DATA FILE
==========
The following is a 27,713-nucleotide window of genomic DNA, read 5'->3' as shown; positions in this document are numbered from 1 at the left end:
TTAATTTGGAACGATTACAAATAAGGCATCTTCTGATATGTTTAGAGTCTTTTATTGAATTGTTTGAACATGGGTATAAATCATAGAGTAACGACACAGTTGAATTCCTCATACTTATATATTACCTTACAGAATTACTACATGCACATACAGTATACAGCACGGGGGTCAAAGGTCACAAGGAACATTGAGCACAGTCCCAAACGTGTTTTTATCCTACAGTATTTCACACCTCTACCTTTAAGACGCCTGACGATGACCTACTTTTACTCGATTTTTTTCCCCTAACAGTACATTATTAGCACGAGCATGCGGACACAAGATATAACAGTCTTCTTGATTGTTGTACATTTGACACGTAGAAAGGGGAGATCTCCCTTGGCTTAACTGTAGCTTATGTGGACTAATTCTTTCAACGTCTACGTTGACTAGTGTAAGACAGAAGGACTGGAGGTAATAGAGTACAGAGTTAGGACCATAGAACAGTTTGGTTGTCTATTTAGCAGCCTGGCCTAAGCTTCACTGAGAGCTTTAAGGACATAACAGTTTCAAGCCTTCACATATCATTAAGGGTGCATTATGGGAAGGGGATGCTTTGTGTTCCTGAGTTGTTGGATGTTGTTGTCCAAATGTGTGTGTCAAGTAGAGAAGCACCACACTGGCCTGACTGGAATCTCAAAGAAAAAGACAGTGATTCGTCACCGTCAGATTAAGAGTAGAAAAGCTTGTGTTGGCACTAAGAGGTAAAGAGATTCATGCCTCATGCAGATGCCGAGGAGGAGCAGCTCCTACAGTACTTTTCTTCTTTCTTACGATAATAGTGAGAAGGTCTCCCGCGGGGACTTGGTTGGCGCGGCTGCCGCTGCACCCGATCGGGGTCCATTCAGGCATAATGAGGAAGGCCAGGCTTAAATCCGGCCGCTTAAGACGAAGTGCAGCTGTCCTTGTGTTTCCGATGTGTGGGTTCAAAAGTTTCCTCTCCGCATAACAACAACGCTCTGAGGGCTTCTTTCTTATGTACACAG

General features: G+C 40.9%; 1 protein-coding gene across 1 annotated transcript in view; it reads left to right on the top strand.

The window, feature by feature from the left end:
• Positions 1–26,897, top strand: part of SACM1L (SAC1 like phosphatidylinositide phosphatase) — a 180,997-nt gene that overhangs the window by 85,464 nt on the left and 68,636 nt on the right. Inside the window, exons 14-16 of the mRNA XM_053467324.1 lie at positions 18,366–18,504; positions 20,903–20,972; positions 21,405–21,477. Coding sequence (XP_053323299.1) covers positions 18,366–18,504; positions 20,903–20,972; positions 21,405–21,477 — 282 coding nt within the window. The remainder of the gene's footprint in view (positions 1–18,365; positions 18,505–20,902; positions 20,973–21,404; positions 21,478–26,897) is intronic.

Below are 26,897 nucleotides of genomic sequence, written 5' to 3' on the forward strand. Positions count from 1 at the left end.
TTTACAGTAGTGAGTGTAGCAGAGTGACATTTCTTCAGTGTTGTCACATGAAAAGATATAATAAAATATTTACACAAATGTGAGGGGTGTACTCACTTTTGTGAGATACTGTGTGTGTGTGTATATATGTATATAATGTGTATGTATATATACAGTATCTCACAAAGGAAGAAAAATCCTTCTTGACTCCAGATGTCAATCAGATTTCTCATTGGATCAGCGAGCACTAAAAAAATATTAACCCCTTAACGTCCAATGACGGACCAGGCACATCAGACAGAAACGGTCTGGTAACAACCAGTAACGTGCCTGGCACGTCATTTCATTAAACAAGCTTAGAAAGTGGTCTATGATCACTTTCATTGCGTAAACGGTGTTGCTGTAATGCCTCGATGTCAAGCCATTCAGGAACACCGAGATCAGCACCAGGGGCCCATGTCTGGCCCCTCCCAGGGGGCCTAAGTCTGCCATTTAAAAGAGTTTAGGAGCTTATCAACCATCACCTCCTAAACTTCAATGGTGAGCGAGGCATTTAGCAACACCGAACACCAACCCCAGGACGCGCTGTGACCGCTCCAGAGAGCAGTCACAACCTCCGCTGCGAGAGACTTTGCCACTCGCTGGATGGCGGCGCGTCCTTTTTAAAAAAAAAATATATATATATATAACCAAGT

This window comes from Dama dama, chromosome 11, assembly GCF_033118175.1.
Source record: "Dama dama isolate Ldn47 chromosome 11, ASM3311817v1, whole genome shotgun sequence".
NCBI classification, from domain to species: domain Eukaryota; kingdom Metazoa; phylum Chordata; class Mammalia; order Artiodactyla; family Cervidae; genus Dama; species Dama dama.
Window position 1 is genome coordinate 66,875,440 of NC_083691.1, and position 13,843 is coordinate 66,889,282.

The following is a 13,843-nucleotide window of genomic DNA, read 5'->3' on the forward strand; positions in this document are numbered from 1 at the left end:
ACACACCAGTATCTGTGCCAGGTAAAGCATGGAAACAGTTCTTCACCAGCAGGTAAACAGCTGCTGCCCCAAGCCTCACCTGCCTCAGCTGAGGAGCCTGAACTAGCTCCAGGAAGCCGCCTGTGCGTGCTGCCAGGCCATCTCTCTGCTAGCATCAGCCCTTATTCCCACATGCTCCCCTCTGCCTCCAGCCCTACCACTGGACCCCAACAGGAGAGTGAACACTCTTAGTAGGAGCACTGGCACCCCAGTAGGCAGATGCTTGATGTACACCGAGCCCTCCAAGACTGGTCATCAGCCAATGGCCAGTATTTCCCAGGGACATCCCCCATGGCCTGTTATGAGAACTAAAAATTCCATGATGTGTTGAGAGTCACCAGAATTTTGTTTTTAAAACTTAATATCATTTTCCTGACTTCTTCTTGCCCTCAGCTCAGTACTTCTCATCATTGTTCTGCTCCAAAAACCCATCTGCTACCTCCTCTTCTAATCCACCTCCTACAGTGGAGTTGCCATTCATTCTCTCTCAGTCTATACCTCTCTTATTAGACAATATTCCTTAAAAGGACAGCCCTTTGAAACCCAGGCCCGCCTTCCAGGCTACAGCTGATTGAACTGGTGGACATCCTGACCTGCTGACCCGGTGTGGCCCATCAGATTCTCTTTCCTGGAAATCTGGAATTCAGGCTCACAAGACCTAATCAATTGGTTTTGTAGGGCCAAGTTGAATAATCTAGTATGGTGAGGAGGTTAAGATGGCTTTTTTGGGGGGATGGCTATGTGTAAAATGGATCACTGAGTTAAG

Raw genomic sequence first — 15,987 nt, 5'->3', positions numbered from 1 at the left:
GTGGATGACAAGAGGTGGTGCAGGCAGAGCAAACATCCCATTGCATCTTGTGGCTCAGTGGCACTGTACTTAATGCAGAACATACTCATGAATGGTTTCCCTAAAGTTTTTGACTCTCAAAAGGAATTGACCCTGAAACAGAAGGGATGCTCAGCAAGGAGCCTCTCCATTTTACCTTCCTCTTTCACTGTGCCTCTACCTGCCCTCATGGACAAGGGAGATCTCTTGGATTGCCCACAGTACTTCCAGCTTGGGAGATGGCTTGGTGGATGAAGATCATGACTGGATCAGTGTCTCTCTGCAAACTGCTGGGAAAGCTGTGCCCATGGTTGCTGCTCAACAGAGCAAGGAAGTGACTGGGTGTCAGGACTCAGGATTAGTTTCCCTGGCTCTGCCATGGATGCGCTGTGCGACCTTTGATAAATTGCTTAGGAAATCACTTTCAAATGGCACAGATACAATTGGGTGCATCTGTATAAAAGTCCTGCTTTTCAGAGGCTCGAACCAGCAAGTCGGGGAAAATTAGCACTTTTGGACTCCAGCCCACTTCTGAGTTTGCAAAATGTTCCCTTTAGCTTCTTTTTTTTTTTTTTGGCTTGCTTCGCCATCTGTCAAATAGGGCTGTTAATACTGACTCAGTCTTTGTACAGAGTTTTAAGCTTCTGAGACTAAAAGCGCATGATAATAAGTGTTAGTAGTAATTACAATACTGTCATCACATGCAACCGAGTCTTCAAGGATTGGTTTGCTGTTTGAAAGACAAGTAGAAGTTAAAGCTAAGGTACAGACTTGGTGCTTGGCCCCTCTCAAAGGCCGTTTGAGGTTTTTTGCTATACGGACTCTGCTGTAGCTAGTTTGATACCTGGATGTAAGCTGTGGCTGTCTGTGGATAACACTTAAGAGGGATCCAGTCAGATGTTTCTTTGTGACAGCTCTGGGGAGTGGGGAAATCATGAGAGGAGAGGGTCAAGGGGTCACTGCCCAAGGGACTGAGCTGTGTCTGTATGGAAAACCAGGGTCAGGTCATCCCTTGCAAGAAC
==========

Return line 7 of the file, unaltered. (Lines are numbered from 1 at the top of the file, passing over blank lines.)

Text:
TTTACAGTAGTGAGTGTAGCAGAGTGACATTTCTTCAGTGTTGTCACATGAAAAGATATAATAAAATATTTACACAAATGTGAGGGGTGTACTCACTTTTGTGAGATACTGTGTGTGTGTGTATATATGTATATAATGTGTATGTATATATACAGTATCTCACAAAGGAAGAAAAATCCTTCTTGACTCCAGATGTCAATCAGATTTCTCATTGGATCAGCGAGCACTAAAAAAATATTAACCCCTTAACGTCCAATGACGGACCAGGCACATCAGACAGAAACGGTCTGGTAACAACCAGTAACGTGCCTGGCACGTCATTTCATTAAACAAGCTTAGAAAGTGGTCTATGATCACTTTCATTGCGTAAACGGTGTTGCTGTAATGCCTCGATGTCAAGCCATTCAGGAACACCGAGATCAGCACCAGGGGCCCATGTCTGGCCCCTCCCAGGGGGCCTAAGTCTGCCATTTAAAAGAGTTTAGGAGCTTATCAACCATCACCTCCTAAACTTCAATGGTGAGCGAGGCATTTAGCAACACCGAACACCAACCCCAGGACGCGCTGTGACCGCTCCAGAGAGCAGTCACAACCTCCGCTGCGAGAGACTTTGCCACTCGCTGGATGGCGGCGCGTCCTTTTTAAAAAAAAAATATATATATATATAACCAAGT